Leash Tips

Teaching a dog how to behave on a walk is very much like teaching them manners in the house. You have to set rules and boundaries that you enforce calmly and consistently each and every walk. The most important rule is where your dog is placed during the walk. If your dog pulls or is out in front then you area follower and can’t make rules for him. Keeping your dog next to or behind you makes him a follower, so you can set rules like no aggression.

There are a number of different collars and tools that are designed to help the human better control the dog. Most of them work to some degree and I have my favorites but leash control comes down to a couple of basic rules that work on every dog. If the rules are not followed I can assure you that every walk you take with your dog is reinforcing their leadership position. That makes you a follower and dogs don’t listen to followers.

Leash aggression comes from the above mentioned lack of control mixed with a weak emotion like nervousness, tension or excitement. If your dog is walking in front of you and another dog approaches it is his job to make a safety decision about the other dog. Is it safe? Is it dangerous? Now add a touch of human tension as you pull back on the leash to tell your dog “leave that dog alone,” and what you really said was “That dog is making me nervous, so do something.” Now he sees it as dangerous because he thinks you see it as dangerous. He listens to your request and barks at the dog in an attempt to chase him away. Since you don’t want your dog barking at other dogs you now try to “control” him by yanking on the leash, while adding “no” “no” “quiet” “sit” “sit” “no.” Your freak out only reinforces to your dog that other dogs make you out of control. Don’t worry mom, your dog thinks, I will keep all those scary dogs away from us. This is how we inadvertently train our dogs to be leash aggressive!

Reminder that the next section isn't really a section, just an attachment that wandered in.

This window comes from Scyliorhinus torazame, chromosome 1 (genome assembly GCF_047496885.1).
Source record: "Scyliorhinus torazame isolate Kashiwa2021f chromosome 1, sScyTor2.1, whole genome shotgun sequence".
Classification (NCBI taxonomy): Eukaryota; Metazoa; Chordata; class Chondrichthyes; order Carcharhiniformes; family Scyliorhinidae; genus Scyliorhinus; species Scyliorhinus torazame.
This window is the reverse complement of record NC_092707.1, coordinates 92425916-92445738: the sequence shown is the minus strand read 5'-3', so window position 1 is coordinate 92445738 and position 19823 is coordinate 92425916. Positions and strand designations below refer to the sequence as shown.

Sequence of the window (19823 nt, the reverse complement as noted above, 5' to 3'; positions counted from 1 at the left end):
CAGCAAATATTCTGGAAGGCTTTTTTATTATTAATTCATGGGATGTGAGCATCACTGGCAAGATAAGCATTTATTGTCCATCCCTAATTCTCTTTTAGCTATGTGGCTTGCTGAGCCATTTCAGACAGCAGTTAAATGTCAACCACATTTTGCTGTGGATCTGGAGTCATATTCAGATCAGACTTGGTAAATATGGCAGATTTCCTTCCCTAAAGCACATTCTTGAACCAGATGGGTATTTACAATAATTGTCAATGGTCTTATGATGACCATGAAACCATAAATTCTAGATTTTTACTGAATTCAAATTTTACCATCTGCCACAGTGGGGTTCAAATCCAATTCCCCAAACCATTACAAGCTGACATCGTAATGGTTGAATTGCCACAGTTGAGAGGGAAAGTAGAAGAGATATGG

How to Walk your Dog

~Leash control starts the second you touch the leash. If your dog normally gets excited when the leash comes out you need to wait until they are calm before you put the leash on. Don't add to the excitement with your voice by asking them if they want to go on a walk. They do. You may even want to take the leashes out, set them down and go do something for a minute or two to let them calm down before hooking them up.

~If your walk starts at a doorway it's vital that you go out the door first. If you put your dog in a sit and they are zoned on something outside, that does not count. I want the dog relaxed and I only want them to walk across the doorway after you have walked through, and they follow slowly and calmly. If they rush through you need to start over.

~Don't worry about how far you will be going. If you only have 45 minutes and it takes 40 minutes to properly get out the door then there are 5 minutes left to work on the walk. The discipline involved in a new process like this is burning large amounts of mental energy so they are getting a workout that will make them tired.

~Now that you are outside you need to get yourself ready for a relaxed, controlled walk. Take a few deep breaths, shake out any tension in your hands, arms and shoulders and picture what you want. You want to lead your dog so project that in your mind. Hold your head high, pull your shoulders back and begin. A good tip is to look at the tree tops or clouds to keep your head high. Makes you look confident.

~Most likely your dog will rush out in front of you if that is what they normally do. What I want you to do, is take a step and stop. Don't yank on the leash or do anything else. All you need to do is take a step, stop, and the dog will get to the end of the leash and self correct. Now guide her back to your side, wait until she is calm, lift your head, shake out any tension, take another step and repeat.

~If you only take one step and then put her where you want her and repeat this she will start to figure out exactly what you want her to do. You must be patient and consistent for this to work.

~As she starts to figure things out and she stays by your side you can start walking and taking more steps. This is her reward for following. If her collar moves past your leg I want you to give a slight correction or snap of the leash that is perpendicular to her body or straight up. Never pull back. If she falls back behind you great, she understands. If she continues out in front you need to stop, guide her back, get her calm and continue.

~For every 15-20 minutes on the walk you should give them 5 minutes of free time for going to the bathroom and sniffing around. Its a thank you for following.

~When you return home you should pick up their water bowl, empty it out, fill it with fresh water and place it down in front of them. You are now a provider. If the water is there when they get home they just think it appears. Water is an important resource to a dog, let them know you supply it.

Teaching your dog how to properly walk with you takes time but the payoff is huge. Walks become relaxing, enjoyable and a bonding experience you will look forward to each day. The pack must journey so get out and walk your dog(s).